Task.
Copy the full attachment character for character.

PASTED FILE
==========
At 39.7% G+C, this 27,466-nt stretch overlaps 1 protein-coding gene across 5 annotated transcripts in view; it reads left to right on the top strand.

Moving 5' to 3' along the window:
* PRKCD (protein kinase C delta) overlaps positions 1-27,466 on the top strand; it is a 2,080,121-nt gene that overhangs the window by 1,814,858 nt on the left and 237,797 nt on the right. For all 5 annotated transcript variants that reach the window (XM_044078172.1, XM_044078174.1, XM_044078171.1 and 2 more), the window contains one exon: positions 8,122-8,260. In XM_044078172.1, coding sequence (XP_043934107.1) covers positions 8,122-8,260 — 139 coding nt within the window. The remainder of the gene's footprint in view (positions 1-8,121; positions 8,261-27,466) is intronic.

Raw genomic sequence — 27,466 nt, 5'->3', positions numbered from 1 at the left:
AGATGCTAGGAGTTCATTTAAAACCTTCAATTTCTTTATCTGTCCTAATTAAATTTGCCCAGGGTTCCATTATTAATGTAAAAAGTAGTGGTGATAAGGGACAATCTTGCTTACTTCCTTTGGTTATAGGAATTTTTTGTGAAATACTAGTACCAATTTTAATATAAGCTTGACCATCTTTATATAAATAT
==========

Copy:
At 39.7% G+C, this 27,466-nt stretch overlaps 1 protein-coding gene across 5 annotated transcripts in view; it reads left to right on the top strand.

Moving 5' to 3' along the window:
* PRKCD (protein kinase C delta) overlaps positions 1-27,466 on the top strand; it is a 2,080,121-nt gene that overhangs the window by 1,814,858 nt on the left and 237,797 nt on the right. For all 5 annotated transcript variants that reach the window (XM_044078172.1, XM_044078174.1, XM_044078171.1 and 2 more), the window contains one exon: positions 8,122-8,260. In XM_044078172.1, coding sequence (XP_043934107.1) covers positions 8,122-8,260 — 139 coding nt within the window. The remainder of the gene's footprint in view (positions 1-8,121; positions 8,261-27,466) is intronic.

Raw genomic sequence — 27,466 nt, 5'->3', positions numbered from 1 at the left:
AGATGCTAGGAGTTCATTTAAAACCTTCAATTTCTTTATCTGTCCTAATTAAATTTGCCCAGGGTTCCATTATTAATGTAAAAAGTAGTGGTGATAAGGGACAATCTTGCTTACTTCCTTTGGTTATAGGAATTTTTTGTGAAATACTAGTACCAATTTTAATATAAGCTTGACCATCTTTATATAAATAT